House Committee Revises Stealth PAC Law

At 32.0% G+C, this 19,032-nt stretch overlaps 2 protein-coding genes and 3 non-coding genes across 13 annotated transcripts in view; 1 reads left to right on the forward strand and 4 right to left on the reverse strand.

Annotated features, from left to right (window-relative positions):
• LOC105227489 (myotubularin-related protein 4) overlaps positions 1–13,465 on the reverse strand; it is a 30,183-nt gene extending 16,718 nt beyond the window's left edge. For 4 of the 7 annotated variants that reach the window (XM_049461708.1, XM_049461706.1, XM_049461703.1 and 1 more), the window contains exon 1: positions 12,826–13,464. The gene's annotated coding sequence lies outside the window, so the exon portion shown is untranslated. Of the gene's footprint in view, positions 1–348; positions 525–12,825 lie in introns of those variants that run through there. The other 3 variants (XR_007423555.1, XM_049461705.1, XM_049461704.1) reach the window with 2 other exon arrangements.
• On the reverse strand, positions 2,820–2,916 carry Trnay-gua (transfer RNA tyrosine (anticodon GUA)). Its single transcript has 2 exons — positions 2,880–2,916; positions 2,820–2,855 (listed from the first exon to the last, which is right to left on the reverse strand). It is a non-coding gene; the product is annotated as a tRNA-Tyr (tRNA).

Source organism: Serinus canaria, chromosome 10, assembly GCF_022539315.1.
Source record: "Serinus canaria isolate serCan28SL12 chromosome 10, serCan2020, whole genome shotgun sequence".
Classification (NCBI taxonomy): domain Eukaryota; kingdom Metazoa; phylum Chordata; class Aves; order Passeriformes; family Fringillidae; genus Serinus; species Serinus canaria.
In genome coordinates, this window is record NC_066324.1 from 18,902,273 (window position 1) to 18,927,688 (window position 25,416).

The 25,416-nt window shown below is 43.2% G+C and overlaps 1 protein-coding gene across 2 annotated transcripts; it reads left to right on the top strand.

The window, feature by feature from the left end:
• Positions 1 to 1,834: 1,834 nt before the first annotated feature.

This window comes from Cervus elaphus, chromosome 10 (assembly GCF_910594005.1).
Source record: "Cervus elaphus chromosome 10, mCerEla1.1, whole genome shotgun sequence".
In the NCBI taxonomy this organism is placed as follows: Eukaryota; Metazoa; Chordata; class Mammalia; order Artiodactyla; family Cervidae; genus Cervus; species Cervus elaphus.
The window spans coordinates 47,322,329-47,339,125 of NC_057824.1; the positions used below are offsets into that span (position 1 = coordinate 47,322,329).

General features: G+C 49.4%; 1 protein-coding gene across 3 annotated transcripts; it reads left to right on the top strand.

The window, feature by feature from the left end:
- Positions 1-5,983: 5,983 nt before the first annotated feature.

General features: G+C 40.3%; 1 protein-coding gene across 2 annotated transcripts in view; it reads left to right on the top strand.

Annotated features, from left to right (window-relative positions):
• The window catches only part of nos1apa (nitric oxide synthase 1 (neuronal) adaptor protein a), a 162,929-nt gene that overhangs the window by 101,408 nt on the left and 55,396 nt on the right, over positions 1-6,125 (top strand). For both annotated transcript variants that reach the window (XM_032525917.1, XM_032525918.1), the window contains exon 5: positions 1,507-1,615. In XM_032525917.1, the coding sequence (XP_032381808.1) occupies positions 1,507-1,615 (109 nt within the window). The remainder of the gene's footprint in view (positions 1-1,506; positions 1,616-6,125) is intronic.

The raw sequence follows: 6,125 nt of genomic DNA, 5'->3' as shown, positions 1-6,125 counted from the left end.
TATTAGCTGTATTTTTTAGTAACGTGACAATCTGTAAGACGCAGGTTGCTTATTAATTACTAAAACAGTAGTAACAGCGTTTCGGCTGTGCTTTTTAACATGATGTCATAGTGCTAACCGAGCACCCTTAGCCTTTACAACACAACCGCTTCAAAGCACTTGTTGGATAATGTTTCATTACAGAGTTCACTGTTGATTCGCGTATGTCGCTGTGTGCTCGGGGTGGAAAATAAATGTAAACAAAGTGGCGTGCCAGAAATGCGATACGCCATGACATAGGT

State and Local PACs May Get Exemption From Reporting. The "Stealth PAC" Act passed by Congress in 2000 was intended to provide disclosure of soft money contributions and spending that is not regulated by the Federal Election Campaign Act because the activities funded do not expressly support or oppose candidates. But since the act became law, state and local PACs have lobbied for an exemption, claiming the requirements duplicate reports they must file with state election commissions. On March 28 they made progress toward that goal, getting an exemption included in H.R. 3991, the “Protection and IRS Accountability Act of 2002.” Most of the act is aimed at Internal Revenue Service (IRS) reforms, but it also eliminates requirements for political action committees, exempt under IRC Section 527, to file notification reports for state and local candidates that file with state or local election commissions. The bill will now be considered in the Senate. Many state and local PACs were unaware of the requirements, assuming the rules only applied to federal elections. If the law is enforced as written, some campaigns could face steep fines. See this OMB Watch analysis for details. It is not clear what action the IRS will take if the reporting requirement is eliminated.
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